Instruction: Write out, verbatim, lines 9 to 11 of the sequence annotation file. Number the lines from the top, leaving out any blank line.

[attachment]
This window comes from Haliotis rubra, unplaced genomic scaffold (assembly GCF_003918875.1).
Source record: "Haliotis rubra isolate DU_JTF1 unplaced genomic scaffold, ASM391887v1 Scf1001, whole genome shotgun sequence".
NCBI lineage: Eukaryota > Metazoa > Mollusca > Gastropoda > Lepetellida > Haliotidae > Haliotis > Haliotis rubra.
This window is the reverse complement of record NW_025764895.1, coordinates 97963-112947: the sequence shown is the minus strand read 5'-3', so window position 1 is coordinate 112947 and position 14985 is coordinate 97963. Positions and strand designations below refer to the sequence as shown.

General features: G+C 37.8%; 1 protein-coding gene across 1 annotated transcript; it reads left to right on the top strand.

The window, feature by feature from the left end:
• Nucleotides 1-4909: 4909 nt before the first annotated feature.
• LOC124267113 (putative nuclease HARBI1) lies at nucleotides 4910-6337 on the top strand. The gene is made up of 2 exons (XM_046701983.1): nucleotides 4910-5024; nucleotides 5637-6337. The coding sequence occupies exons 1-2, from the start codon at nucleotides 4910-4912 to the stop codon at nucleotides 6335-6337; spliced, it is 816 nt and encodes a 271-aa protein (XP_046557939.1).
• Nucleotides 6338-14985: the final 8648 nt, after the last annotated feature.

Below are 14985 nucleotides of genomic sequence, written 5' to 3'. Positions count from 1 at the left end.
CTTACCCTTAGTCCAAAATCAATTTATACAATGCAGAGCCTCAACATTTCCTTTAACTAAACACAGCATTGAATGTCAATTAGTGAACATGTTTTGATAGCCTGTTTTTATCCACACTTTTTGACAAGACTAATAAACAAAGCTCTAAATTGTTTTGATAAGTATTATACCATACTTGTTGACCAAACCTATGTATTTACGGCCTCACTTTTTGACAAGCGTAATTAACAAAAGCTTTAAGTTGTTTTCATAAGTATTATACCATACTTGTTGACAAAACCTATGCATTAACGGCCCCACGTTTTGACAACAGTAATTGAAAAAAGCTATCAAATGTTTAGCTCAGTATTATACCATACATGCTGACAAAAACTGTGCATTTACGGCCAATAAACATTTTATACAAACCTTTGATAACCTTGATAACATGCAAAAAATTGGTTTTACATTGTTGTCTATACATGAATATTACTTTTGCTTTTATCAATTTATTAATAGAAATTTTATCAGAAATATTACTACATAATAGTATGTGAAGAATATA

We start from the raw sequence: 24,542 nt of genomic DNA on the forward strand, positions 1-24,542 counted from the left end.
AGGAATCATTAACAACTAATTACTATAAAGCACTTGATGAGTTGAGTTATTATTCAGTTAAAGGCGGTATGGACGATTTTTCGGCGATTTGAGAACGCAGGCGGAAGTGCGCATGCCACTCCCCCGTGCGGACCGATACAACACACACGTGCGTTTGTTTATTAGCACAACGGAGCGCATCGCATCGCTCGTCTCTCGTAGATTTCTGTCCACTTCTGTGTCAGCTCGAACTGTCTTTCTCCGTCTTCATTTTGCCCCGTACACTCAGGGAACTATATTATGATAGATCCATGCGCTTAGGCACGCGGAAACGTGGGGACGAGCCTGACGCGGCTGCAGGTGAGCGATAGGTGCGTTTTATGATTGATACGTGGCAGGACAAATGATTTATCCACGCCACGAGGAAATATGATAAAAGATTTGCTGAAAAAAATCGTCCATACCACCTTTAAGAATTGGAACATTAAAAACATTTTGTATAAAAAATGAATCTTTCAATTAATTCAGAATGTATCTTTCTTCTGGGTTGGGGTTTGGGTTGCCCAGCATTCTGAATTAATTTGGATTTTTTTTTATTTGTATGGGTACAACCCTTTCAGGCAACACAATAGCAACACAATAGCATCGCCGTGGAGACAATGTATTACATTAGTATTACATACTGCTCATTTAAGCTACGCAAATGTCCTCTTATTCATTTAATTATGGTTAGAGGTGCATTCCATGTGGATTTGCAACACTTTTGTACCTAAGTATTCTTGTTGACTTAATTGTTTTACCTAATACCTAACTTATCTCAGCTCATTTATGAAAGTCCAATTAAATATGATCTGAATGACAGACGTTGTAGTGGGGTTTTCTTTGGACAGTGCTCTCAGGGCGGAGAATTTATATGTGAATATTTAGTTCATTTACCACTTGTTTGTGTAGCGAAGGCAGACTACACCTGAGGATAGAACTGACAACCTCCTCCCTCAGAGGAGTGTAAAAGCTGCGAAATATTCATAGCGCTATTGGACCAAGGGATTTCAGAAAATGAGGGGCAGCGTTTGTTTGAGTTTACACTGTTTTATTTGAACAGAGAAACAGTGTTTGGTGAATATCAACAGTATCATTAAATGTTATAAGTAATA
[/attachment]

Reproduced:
• Nucleotides 6338-14985: the final 8648 nt, after the last annotated feature.

Below are 14985 nucleotides of genomic sequence, written 5' to 3'. Positions count from 1 at the left end.
CTTACCCTTAGTCCAAAATCAATTTATACAATGCAGAGCCTCAACATTTCCTTTAACTAAACACAGCATTGAATGTCAATTAGTGAACATGTTTTGATAGCCTGTTTTTATCCACACTTTTTGACAAGACTAATAAACAAAGCTCTAAATTGTTTTGATAAGTATTATACCATACTTGTTGACCAAACCTATGTATTTACGGCCTCACTTTTTGACAAGCGTAATTAACAAAAGCTTTAAGTTGTTTTCATAAGTATTATACCATACTTGTTGACAAAACCTATGCATTAACGGCCCCACGTTTTGACAACAGTAATTGAAAAAAGCTATCAAATGTTTAGCTCAGTATTATACCATACATGCTGACAAAAACTGTGCATTTACGGCCAATAAACATTTTATACAAACCTTTGATAACCTTGATAACATGCAAAAAATTGGTTTTACATTGTTGTCTATACATGAATATTACTTTTGCTTTTATCAATTTATTAATAGAAATTTTATCAGAAATATTACTACATAATAGTATGTGAAGAATATA